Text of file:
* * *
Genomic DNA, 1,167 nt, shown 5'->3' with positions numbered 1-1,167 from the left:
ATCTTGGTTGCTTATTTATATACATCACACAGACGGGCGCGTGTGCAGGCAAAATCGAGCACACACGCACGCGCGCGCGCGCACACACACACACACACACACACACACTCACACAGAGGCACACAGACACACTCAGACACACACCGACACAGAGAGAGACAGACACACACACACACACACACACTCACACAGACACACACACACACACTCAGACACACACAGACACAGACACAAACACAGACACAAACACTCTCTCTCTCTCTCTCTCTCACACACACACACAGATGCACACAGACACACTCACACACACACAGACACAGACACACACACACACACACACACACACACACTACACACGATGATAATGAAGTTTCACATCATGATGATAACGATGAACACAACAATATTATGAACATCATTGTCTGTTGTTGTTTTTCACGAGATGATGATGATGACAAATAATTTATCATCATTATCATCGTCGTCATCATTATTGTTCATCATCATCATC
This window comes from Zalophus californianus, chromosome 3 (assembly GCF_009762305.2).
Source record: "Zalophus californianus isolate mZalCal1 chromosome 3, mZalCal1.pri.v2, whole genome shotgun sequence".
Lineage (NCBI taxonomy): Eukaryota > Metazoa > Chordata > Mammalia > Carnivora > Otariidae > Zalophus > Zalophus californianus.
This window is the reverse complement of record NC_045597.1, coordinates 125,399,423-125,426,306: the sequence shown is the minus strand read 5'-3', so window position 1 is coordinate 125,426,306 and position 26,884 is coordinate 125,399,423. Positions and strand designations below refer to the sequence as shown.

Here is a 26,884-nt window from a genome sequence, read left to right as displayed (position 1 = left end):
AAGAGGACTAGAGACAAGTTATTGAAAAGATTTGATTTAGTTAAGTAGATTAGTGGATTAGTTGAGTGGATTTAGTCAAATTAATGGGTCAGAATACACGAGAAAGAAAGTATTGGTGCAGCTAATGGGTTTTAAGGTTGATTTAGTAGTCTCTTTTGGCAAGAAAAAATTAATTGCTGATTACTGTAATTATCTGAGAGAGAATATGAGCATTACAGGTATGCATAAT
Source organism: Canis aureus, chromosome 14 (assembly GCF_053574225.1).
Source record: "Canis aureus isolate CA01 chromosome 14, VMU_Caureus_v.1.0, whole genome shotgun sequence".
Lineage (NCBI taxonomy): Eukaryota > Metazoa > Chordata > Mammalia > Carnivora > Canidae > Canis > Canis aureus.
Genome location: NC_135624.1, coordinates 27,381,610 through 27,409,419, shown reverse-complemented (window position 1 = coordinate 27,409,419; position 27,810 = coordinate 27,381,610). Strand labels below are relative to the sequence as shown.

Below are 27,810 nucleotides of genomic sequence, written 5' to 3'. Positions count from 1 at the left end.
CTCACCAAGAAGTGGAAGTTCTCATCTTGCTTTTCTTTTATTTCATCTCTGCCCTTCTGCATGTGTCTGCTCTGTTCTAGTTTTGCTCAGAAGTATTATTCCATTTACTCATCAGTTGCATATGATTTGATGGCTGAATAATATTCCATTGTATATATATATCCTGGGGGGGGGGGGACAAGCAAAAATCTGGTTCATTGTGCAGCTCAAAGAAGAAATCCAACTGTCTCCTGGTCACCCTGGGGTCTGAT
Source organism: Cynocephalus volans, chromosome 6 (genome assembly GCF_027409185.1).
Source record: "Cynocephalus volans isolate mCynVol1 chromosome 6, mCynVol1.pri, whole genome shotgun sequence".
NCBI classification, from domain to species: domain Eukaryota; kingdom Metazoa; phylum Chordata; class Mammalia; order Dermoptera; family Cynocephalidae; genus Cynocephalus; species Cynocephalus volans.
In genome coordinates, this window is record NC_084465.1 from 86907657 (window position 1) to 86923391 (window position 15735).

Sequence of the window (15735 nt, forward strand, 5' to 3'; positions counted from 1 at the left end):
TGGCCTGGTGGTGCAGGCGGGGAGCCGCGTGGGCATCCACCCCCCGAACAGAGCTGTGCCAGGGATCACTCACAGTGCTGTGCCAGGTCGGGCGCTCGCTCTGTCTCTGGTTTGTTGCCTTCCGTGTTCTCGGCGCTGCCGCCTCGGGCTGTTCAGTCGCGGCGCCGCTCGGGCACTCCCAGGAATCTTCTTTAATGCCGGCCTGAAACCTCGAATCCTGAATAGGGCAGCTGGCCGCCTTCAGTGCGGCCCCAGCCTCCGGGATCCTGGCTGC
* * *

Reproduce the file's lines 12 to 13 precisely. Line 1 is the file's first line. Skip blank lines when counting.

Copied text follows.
Genome location: NC_135624.1, coordinates 27,381,610 through 27,409,419, shown reverse-complemented (window position 1 = coordinate 27,409,419; position 27,810 = coordinate 27,381,610). Strand labels below are relative to the sequence as shown.

Below are 27,810 nucleotides of genomic sequence, written 5' to 3'. Positions count from 1 at the left end.